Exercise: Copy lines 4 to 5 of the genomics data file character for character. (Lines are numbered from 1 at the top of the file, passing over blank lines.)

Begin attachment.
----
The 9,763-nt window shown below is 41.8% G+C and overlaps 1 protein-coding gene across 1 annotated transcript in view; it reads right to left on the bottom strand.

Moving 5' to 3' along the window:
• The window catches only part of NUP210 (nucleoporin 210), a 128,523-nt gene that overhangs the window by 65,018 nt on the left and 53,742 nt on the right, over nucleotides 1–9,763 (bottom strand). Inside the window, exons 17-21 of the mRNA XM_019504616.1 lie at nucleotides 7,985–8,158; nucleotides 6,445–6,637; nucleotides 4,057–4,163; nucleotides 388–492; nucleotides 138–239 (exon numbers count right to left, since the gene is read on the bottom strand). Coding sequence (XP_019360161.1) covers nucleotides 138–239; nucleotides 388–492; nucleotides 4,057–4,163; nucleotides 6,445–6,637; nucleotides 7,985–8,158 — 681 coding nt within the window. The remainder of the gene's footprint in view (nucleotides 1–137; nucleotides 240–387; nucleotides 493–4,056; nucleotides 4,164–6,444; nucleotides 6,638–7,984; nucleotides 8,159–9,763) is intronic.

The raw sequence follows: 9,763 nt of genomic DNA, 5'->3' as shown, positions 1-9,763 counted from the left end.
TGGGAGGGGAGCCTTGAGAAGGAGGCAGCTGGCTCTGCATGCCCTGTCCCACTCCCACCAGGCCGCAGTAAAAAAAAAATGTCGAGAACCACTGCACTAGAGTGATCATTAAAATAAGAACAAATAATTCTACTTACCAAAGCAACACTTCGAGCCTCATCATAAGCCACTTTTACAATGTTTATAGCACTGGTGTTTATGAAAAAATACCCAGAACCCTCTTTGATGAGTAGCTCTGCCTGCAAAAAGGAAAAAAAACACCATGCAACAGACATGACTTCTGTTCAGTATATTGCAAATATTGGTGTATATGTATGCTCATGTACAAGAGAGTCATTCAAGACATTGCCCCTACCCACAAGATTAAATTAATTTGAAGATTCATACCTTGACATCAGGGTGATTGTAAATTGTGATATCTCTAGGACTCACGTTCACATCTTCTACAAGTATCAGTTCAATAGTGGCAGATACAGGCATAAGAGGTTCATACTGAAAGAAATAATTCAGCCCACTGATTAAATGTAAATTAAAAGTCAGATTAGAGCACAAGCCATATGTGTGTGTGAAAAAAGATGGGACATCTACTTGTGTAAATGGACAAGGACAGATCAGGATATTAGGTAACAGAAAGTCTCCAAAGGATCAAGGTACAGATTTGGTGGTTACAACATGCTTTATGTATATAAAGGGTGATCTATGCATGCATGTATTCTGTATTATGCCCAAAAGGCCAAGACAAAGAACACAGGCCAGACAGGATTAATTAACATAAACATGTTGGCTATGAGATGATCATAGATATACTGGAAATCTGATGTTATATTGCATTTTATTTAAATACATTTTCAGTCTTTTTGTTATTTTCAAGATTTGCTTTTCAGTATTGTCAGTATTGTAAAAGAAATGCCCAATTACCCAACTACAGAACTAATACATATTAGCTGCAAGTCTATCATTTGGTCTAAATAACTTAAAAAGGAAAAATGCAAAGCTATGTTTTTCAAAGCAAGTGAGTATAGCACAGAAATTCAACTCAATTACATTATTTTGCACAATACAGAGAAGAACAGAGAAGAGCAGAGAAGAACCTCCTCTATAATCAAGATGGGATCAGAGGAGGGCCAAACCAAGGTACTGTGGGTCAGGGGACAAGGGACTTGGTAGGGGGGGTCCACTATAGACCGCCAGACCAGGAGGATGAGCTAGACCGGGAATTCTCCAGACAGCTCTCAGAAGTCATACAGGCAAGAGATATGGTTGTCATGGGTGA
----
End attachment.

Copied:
The raw sequence follows: 9,763 nt of genomic DNA, 5'->3' as shown, positions 1-9,763 counted from the left end.
TGGGAGGGGAGCCTTGAGAAGGAGGCAGCTGGCTCTGCATGCCCTGTCCCACTCCCACCAGGCCGCAGTAAAAAAAAAATGTCGAGAACCACTGCACTAGAGTGATCATTAAAATAAGAACAAATAATTCTACTTACCAAAGCAACACTTCGAGCCTCATCATAAGCCACTTTTACAATGTTTATAGCACTGGTGTTTATGAAAAAATACCCAGAACCCTCTTTGATGAGTAGCTCTGCCTGCAAAAAGGAAAAAAAACACCATGCAACAGACATGACTTCTGTTCAGTATATTGCAAATATTGGTGTATATGTATGCTCATGTACAAGAGAGTCATTCAAGACATTGCCCCTACCCACAAGATTAAATTAATTTGAAGATTCATACCTTGACATCAGGGTGATTGTAAATTGTGATATCTCTAGGACTCACGTTCACATCTTCTACAAGTATCAGTTCAATAGTGGCAGATACAGGCATAAGAGGTTCATACTGAAAGAAATAATTCAGCCCACTGATTAAATGTAAATTAAAAGTCAGATTAGAGCACAAGCCATATGTGTGTGTGAAAAAAGATGGGACATCTACTTGTGTAAATGGACAAGGACAGATCAGGATATTAGGTAACAGAAAGTCTCCAAAGGATCAAGGTACAGATTTGGTGGTTACAACATGCTTTATGTATATAAAGGGTGATCTATGCATGCATGTATTCTGTATTATGCCCAAAAGGCCAAGACAAAGAACACAGGCCAGACAGGATTAATTAACATAAACATGTTGGCTATGAGATGATCATAGATATACTGGAAATCTGATGTTATATTGCATTTTATTTAAATACATTTTCAGTCTTTTTGTTATTTTCAAGATTTGCTTTTCAGTATTGTCAGTATTGTAAAAGAAATGCCCAATTACCCAACTACAGAACTAATACATATTAGCTGCAAGTCTATCATTTGGTCTAAATAACTTAAAAAGGAAAAATGCAAAGCTATGTTTTTCAAAGCAAGTGAGTATAGCACAGAAATTCAACTCAATTACATTATTTTGCACAATACAGAGAAGAACAGAGAAGAGCAGAGAAGAACCTCCTCTATAATCAAGATGGGATCAGAGGAGGGCCAAACCAAGGTACTGTGGGTCAGGGGACAAGGGACTTGGTAGGGGGGGTCCACTATAGACCGCCAGACCAGGAGGATGAGCTAGACCGGGAATTCTCCAGACAGCTCTCAGAAGTCATACAGGCAAGAGATATGGTTGTCATGGGTGA